FIFTY-THREE pigs, which had faced a death sentence after being removed from Pembroke Dock farm Bramble Hall, are now officially enjoying a safe ‘forever home’ at an animal sanctuary.

Western Telegraph:

The pigs were among more than 200 animals rescued from Bramble Hall Farm during a late January two-day operation, involving multiple agencies including police, Pembrokeshire County Council, and animal welfare groups.

A successful civil legal call was made in early March by Pembrokeshire County Council for the formal ownership of the animals.

The request for the order was made against Sean Burns and others, of Rosehill Lodge, Ferry Lane.

Sadly, part of the order was to cull 53 pigs after the court heard, and watched, horrific scenes of pigs fighting over the carcasses of sheep at the site.

One of the main reasons the 53 pigs face being killed is the risk of transmittable conditions, such as TSE (Transmissible Spongiform Encephalopathy), a disease similar to the that prevalent in the 80s and 90s in cows (BSE), entering the food supply chain if they are allowed to live.

The fears of TSE follow the harrowing scenes where the pigs were seen eating sheep carcasses.

After the porkers’ plight became public knowledge, vegan activists Vegan Action Wales campaigned to save their bacon, working with west Wales animal sanctuary Beneath the Wood offered to provide ‘forever homes’ for the 53, provided tests showed they are not a threat to the food chain.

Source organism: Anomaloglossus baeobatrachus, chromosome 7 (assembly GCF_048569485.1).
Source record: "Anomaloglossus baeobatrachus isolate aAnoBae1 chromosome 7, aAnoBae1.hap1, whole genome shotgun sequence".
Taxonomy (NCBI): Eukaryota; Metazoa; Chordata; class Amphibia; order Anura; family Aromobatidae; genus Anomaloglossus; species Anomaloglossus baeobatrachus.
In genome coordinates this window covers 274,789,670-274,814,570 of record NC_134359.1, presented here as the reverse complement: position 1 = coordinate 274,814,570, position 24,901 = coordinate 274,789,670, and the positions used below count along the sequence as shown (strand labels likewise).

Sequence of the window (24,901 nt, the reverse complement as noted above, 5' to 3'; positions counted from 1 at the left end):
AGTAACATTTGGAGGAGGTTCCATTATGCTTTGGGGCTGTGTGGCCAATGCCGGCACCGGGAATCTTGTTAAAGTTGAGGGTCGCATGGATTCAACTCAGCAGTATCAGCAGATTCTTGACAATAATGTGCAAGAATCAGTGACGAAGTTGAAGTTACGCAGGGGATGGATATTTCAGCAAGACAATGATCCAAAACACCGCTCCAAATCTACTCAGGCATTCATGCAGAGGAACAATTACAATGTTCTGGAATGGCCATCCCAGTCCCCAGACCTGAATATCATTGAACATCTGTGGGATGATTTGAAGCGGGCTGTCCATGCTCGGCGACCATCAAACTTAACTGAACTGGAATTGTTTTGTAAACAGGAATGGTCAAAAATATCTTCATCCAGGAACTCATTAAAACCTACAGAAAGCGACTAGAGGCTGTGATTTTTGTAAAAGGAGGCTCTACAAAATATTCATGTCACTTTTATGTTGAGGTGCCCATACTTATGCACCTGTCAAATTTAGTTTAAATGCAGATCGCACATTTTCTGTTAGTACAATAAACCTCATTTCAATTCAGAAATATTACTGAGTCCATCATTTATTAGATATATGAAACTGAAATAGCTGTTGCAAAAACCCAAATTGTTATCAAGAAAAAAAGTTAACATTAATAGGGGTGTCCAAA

A fundraising campaign for the Bramble Hall 53 was also held.

Pigs being pigs, the number now rehoused at Beneath the Wood has increased to 84, thanks to the arrival of many little piglets.

Western Telegraph: Western Telegraph:

A Pembrokeshire County Council spokesman said: “Pembrokeshire County Council is pleased to report the rehoming of the remaining animals taken into possession by the council in January 2019, following the identification of welfare concerns at Bramble Hall Farm, Pembroke Dock.

“This follows the conclusion of associated legal proceedings on October 10 when the last in a succession of court appeals was withdrawn.

“This enabled the council to release the remaining 81 dogs and 23 horses for rehoming through the Dogs Trust and RSPCA respectively.

“Eighty-four pigs also taken into possession earlier this year were recently transferred to the Ceredigion-based Beneath the Woods sanctuary on October 11.

“The herd - which was subject to a permanent movement restriction due to the risk of TSE infection - will remain at the sanctuary for the remainder of their lives.”

Councillor Cris Tomos, Cabinet Member for Environment, Public Protection and Welsh Language said: “The council is grateful to the sanctuary for stepping forward to offer these animals a home which meant that the animals did not need to be euthanised.

“We are also grateful for the support provided by the sanctuary’s solicitors, Advocates for Animals. We are pleased to see such a positive outcome.”

Meanwhile 127 sheep and goats also taken into possession were sold at mart on September 18.

Cllr Tomos admitted that the council was relieved that the rehoming matter had finally drawn to a close.

He added: “It has presented multiple challenges over a protracted period of time and has placed significant pressure on the Authority’s already stretched resources.

“However, we are satisfied with the eventual outcome which is testament to the hard work and tenacity of council officers and the invaluable support from all of the agencies and partners involved.”

Associated criminal proceedings continue to be progressed through the courts.